Microsoft Envisions Storage Server 2004

Microsoft storage agenda for 2004 is to perfect its existing products through homegrown development and industry partnerships.

CHICAGO—Microsoft Corp.s storage agenda for 2004 is to perfect its existing products through homegrown development and industry partnerships, officials said here today.

"We… conceptually see a Storage Server 2004," said Bob Muglia, senior vice president, enterprise management and storage, in an interview following todays official launch of Windows Storage Server 2003, formerly known as Server Appliance Kit.

Besides the 2003 versions inclusion of management and backup features, along with improved security, the 2004 version will add storage network management, Muglia said. That will come largely through the assistance of leading switch vendors Brocade Communications Systems Inc. and McData Corp., he said.

Storage Server 2004 will also expand its rollback features, so IT administrators can get back a whole Exchange inbox, for example, instead of just an individual file as in todays 2003 edition, he explained.

Another major 2004 upgrade is to fix Exchanges inability to run off of such network-attached storage at all. Not supporting that in Storage Server 2003 and the prior Server Appliance Kit version was a mistake, he acknowledged. "We need to fix this," he said.

Microsoft has no storage-related acquisition plans, he added, in his first interview for the Redmond, Wash., firms 18-month-old Enterprise Storage Group. Also, "Were not the company to focus on building broad SAN management tools that youre going to deploy in your data center. Its our classic line that we draw and that the marketplace draws for us," he said, at the Storage Decisions trade show here.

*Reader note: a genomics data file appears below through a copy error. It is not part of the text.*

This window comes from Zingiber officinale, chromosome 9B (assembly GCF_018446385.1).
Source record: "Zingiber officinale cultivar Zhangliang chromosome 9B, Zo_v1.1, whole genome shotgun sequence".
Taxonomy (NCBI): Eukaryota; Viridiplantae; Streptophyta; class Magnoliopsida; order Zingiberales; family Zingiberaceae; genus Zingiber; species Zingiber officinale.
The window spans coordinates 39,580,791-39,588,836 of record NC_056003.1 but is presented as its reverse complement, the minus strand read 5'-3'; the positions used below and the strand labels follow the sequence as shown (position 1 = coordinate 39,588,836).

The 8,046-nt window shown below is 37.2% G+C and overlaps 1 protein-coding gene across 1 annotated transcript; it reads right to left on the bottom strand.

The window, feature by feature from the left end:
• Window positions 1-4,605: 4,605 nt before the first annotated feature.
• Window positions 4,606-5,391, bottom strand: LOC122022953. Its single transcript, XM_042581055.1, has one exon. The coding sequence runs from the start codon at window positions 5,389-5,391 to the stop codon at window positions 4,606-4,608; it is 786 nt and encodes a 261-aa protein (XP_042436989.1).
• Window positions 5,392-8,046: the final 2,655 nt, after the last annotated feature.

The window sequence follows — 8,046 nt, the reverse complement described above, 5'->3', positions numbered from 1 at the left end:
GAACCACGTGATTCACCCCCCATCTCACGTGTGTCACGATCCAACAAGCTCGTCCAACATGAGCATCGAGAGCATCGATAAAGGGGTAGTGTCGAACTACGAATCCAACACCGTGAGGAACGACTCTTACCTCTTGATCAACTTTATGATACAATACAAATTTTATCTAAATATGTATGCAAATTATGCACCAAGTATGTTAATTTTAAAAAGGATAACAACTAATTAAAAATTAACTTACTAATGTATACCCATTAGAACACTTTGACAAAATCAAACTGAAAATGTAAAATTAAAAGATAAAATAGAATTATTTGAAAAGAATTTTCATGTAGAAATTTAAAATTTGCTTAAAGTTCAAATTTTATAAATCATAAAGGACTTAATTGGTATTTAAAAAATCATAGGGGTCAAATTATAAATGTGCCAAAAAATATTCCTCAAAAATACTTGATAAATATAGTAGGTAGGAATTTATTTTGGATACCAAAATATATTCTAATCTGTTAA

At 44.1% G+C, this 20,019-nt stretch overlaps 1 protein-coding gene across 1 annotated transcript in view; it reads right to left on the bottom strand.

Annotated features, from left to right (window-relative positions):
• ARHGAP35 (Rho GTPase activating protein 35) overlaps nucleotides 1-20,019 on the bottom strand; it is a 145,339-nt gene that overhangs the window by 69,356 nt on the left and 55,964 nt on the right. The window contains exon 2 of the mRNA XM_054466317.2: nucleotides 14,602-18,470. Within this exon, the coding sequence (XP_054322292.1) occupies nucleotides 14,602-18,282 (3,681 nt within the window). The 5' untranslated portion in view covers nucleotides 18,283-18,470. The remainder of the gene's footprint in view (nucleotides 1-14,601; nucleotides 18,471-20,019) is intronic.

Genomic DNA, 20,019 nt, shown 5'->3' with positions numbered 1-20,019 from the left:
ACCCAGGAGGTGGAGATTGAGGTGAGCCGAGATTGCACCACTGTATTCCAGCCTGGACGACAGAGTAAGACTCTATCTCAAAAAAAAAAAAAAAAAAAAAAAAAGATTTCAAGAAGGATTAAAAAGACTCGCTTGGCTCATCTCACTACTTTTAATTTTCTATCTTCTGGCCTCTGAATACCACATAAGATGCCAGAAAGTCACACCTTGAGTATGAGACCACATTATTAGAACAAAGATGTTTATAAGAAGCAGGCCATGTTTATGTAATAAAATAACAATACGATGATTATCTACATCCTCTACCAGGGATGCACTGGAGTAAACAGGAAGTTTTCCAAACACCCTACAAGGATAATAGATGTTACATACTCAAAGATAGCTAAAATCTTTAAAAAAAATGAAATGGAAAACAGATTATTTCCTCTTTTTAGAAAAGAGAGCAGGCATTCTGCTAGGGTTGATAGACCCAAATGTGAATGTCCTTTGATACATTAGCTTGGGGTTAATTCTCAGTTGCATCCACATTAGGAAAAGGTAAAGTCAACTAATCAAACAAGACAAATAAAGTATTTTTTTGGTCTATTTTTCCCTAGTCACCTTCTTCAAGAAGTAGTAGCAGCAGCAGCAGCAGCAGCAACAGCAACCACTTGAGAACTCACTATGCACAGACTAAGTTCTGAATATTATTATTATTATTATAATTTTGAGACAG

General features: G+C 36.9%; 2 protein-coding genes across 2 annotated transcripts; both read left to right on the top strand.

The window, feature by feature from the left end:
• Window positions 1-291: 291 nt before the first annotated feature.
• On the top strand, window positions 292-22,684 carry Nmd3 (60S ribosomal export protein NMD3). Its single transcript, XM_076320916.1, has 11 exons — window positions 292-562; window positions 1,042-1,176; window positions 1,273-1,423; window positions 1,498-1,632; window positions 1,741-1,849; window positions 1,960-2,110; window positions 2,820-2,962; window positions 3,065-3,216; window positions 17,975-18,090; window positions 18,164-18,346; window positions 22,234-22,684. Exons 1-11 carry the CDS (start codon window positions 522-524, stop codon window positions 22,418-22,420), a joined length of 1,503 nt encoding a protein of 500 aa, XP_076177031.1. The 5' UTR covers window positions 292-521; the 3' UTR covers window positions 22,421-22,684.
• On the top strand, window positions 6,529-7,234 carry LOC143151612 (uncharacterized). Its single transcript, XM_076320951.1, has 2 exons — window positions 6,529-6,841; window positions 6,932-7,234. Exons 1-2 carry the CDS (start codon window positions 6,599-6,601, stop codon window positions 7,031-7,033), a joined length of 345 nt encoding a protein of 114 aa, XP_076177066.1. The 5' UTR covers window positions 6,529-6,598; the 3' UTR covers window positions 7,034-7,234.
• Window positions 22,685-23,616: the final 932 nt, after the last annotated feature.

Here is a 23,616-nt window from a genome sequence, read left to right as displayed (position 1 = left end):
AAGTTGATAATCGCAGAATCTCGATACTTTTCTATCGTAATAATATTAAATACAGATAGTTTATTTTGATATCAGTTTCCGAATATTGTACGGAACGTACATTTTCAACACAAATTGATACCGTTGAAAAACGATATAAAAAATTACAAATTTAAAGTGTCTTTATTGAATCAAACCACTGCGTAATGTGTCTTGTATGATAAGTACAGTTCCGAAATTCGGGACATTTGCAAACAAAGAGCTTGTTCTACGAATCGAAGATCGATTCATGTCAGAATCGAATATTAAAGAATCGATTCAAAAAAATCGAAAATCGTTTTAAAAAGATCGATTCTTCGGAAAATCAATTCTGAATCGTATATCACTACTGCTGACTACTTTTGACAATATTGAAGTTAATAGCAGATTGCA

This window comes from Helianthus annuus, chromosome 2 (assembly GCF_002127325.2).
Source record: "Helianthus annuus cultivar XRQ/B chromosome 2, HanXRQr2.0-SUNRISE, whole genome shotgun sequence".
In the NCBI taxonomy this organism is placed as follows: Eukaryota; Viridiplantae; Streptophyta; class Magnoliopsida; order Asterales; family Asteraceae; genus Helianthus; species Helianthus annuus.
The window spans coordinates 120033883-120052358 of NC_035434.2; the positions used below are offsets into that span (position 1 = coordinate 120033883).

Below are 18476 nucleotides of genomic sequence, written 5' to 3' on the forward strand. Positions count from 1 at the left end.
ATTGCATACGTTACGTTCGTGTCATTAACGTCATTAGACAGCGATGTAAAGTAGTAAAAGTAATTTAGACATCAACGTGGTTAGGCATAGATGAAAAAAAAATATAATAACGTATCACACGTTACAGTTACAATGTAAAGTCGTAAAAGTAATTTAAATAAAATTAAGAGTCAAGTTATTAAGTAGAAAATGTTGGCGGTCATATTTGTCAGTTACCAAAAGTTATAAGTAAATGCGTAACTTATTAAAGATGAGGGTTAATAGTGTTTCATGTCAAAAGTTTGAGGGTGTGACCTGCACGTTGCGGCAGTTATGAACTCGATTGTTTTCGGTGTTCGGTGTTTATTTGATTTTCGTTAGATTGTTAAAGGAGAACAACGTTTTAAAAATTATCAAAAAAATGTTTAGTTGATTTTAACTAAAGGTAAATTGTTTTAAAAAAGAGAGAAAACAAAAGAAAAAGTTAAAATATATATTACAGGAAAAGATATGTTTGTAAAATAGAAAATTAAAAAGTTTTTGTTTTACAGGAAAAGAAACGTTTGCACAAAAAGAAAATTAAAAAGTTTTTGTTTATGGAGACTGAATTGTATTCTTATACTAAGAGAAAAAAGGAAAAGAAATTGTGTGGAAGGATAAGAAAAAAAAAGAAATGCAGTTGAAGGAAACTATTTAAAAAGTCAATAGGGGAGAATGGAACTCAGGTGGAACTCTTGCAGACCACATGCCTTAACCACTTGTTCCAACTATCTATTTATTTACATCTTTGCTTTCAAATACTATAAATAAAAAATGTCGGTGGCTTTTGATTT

The division has just over 200 employees, three-quarters in Redmond and one-quarter in India, he said. Overall, "Its still in investment mode," he said. Microsoft next year will also begin to talk about other storage products, he said.

"Theyve been working on some of their own data management and lifecycle management stuff," which can get into application-aware management, added Randy Kerns, an analyst with Evaluator Group Inc., of Greenwood Village, Colo. But, "I think its going to take a while, and its going to be very slow to roll out," he said.

Eddie Puente, a storage administrator at human resources consultancy Hewitt Associates LLC, Lincolnshire, Ill., said hes concerned that other storage vendors wont want to interoperate with Microsoft. "I think they extend their claws a little too much already," he said. Hewitt runs 130 terabytes of storage from EMC Corp. and Network Appliance Inc., backed up with IBMs Tivoli Storage Manager. Microsoft should focus more on interface improvements and storage-specific security, he said.